Therefore, Banda’s attempt to indict the International Committee for subscribing to a “breakdown” theory merely leads to his own conviction as a reformist ignoramus. In upholding the “breakdown” theory, in opposition to Mandel’s “discovery” of a new type of capitalism (“neo-capitalism”) capable of suppressing indefinitely its own contradictions, the ICFI concretely investigated the internal connection between the “adaptive” mechanisms employed by the American bourgeoisie at the end of the war and the essential movement of the basic contradictions of the capitalist mode of production. In other words, the ICFI analyzed the framework of Bretton Woods as a contradictory expression of the insoluble crisis of world capitalism. It demonstrated that the complex system of monetary arrangements, credit mechanisms and trade agreements, centered on dollar-gold convertibility, set up in order to counteract the law of value and the tendency of the rate of profit to decline, was inevitably subordinated to that law and tendency and became over time the medium for their explosive manifestation.
The great contribution made by the ICFI—and for this the main credit must go to the British Trotskyists—was that they pierced the contradictory appearance of the postwar boom and insisted that a massive economic crisis, fraught with revolutionary implications for the working class, was rapidly maturing. In a series of statements issued between 1964 and 1968, the Socialist Labour League correctly argued that in the very basis of capitalist restabilization in the immediate postwar period, the domination of the world economy by the United States symbolized by the role of the dollar as the international reserve currency, lay the source of gigantic contradictions and inevitable upheavals.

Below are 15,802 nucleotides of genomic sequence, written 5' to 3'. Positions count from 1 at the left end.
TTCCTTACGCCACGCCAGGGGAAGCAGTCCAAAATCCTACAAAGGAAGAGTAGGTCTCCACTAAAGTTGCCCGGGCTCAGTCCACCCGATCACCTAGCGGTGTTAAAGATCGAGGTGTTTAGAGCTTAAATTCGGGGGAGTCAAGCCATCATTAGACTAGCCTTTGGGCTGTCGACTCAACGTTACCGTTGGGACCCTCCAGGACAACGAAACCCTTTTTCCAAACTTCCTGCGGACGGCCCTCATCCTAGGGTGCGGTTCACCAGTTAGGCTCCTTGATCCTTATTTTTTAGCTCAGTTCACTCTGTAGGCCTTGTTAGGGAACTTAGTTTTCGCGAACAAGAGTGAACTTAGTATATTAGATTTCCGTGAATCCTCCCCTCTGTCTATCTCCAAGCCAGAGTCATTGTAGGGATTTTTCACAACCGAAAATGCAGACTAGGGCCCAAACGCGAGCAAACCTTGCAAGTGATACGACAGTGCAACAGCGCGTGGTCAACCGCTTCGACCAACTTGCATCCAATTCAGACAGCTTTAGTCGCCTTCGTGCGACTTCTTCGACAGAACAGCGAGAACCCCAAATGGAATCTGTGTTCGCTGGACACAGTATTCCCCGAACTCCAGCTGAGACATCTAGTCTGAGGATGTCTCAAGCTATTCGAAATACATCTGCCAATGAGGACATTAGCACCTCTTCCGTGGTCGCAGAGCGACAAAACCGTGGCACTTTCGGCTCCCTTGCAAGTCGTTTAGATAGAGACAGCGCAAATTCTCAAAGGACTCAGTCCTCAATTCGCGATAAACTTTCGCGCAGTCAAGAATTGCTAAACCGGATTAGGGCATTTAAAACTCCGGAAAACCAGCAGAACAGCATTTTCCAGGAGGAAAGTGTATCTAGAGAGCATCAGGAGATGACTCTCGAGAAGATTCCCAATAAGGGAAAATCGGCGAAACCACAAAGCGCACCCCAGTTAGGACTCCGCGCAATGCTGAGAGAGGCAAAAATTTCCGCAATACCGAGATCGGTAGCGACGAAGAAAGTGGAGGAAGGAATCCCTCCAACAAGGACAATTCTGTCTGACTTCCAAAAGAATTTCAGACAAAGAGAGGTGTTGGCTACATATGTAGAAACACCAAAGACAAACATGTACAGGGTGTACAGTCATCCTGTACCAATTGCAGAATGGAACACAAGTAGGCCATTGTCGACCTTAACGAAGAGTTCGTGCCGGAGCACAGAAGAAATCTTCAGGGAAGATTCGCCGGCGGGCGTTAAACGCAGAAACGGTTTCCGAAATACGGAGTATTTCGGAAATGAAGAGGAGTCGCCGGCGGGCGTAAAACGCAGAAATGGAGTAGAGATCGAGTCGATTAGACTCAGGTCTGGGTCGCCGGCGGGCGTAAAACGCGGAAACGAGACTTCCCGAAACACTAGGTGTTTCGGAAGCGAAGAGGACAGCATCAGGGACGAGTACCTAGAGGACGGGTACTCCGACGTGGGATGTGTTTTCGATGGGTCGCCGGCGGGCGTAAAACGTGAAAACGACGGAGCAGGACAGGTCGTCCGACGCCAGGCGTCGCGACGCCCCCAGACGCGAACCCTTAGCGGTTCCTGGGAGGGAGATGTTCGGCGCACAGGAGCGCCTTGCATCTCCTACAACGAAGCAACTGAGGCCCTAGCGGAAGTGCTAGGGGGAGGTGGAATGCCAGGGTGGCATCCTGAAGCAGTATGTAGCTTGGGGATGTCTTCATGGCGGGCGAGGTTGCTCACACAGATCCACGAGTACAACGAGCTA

From the standpoint of Marxism, the significance of these analyses consisted first of all in their examination of the material basis, in the crisis of the capitalist mode of production, for the development of the international class struggle and, second, in the elaboration, on this scientific foundation, of a correct revolutionary strategy. Under conditions of American imperialism’s genocidal war against Vietnam, this enabled the ICFI to establish the objective unity between the Vietnamese masses and the working class in the advanced capitalist countries, especially the United States.
From this analysis flowed political perspectives diametrically opposed to that of the Pabloites, whose protest politics were based on the denial of the material basis for revolutionary struggle by the working class. The ICFI insisted that the same economic crisis which lay behind the imperialist war against Vietnam was driving the working class into revolutionary struggles against the imperialists. The turn to the proletariat and the struggle to build the revolutionary party had to be based on this perspective.